Clos Saint-Jean Sanctus Sanctorum (1.5 Liter Magnum) 2019
Sanctus Sanctorum is only made in the best vintages and is comprised of the oldest vines of Grenache (well over 100 years old) in Le Crau. It is aged entirely in demi-muid and bottled in magnum.
Critical AcclaimAll Vintages
The 2019 Châteauneuf Du Pape Sanctus Sanctorum is going to be one of the wines of the vintage. All Grenache sourced from a single parcel in the La Crau lieu-dit and raised all in demi-muids, it sports a more ruby/purple hue that’s not completely opaque and has an incredible bouquet of kirsch liqueur, ripe blackcurrants, scorched earth. graphite, ground pepper, and assorted cured meats. With an incredibly singular character, it hits the palate with full-bodied richness and carries incredible power and richness, yet it nevertheless still glides over the palate with no sensation of weight or heaviness, ultra-fine tannins, and a remarkable sense of purity and elegance. This is another magical Grenache from this team. It’s going to benefit from 4-5 years of bottle age and knock your socks off over the following 20 years or more.
The 2019 Chateauneuf du Pape Sanctus Sanctorum—a 100% Grenache cuvée (from vines planted in 1905) matured in new demi-muids—looks to have the concentrated fruit to handle the oak better than the 2018. Dark and intense, it delivers waves of purple berries and black cherries, barely touched by vanilla and cedar. It's full-bodied and rich, and although the wood tannins do leave an impression, it's a gentle one relative to the wine's overall profile. While it may not quite equal the near-perfect 2016, it's close.
Barrel Sample: 96-98
Famous for its full-bodied, seductive and spicy reds with flavor and aroma characteristics reminiscent of black cherry, baked raspberry, garrigue, olive tapenade, lavender and baking spice, Châteauneuf-du-Pape is the leading sub-appellation of the southern Rhône River Valley. Large pebbles resembling river rocks, called "galets" in French, dominate most of the terrain. The stones hold heat and reflect it back up to the low-lying gobelet-trained vines. Though the galets are typical, they are not prominent in every vineyard. Chateau Rayas is the most obvious deviation with very sandy soil.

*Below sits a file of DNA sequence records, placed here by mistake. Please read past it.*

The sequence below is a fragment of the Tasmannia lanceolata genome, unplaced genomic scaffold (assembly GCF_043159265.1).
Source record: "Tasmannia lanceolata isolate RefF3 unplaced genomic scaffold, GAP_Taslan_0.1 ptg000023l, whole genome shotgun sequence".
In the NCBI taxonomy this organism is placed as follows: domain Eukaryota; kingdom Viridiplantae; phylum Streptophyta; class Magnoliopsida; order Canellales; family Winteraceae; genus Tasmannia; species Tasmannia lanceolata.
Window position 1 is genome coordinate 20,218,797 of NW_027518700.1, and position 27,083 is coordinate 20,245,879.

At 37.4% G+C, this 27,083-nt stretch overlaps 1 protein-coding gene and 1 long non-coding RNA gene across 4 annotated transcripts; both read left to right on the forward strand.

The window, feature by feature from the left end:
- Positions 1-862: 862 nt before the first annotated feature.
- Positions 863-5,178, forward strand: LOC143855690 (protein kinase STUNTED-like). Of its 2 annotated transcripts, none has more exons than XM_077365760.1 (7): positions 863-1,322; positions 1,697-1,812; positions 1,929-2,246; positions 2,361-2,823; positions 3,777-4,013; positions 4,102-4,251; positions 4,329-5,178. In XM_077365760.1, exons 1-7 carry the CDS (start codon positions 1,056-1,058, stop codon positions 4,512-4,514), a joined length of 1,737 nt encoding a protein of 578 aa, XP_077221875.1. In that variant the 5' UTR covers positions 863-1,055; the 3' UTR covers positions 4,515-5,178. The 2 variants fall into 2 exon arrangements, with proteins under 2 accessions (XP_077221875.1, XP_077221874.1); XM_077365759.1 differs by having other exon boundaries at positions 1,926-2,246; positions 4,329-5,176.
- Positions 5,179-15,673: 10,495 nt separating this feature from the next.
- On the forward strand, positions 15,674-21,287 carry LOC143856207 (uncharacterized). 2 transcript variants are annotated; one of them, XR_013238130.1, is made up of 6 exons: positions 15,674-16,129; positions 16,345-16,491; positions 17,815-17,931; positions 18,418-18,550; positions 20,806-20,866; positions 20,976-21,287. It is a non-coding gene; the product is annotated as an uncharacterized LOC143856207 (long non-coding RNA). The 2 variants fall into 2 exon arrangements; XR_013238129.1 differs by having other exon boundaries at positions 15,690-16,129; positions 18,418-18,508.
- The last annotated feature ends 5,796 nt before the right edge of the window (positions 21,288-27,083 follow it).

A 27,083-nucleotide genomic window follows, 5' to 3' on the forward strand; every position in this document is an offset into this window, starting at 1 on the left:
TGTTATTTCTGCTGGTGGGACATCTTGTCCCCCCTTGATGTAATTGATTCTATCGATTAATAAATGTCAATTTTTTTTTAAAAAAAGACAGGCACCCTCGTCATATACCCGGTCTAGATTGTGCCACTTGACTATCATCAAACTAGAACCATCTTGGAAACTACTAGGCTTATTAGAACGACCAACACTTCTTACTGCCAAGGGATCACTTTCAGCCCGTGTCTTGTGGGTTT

According to law, eighteen grape varieties are allowed in Châteauneuf-du-Pape and most wines are blends of some mix of these. For reds, Grenache is the star player with Mourvedre and Syrah coming typically second. Others used include Cinsault, Counoise and occasionally Muscardin, Vaccarèse, Picquepoul Noir and Terret Noir.
Only about 6-7% of wine from Châteauneuf-du-Pape is white wine. Blends and single-varietal bottlings are typically based on the soft and floral Grenache Blanc but Clairette, Bourboulenc and Roussanne are grown with some significance.
The wine of Chateauneuf-du-Pape takes its name from the relocation of the papal court to Avignon. The lore says that after moving in 1309, Pope Clément V (after whom Chateau Pape-Clément in Pessac-Léognan is named) ordered that vines were planted. But it was actually his successor, John XXII, who established the vineyards. The name however, Chateauneuf-du-Pape, translated as "the pope's new castle," didn’t really stick until the 19th century.
With bold fruit flavors and accents of sweet spice, Grenache, Syrah and Mourvèdre form the base of the classic Rhône Red Blend, while Carignan, Cinsault and Counoise often come in to play. Though they originated from France’s southern Rhône Valley, with some creative interpretation, Rhône blends have also become popular in other countries. Somm Secret—Putting their own local spin on the Rhône Red Blend, those from Priorat often include Merlot and Cabernet Sauvignon. In California, it is not uncommon to see Petite Sirah make an appearance.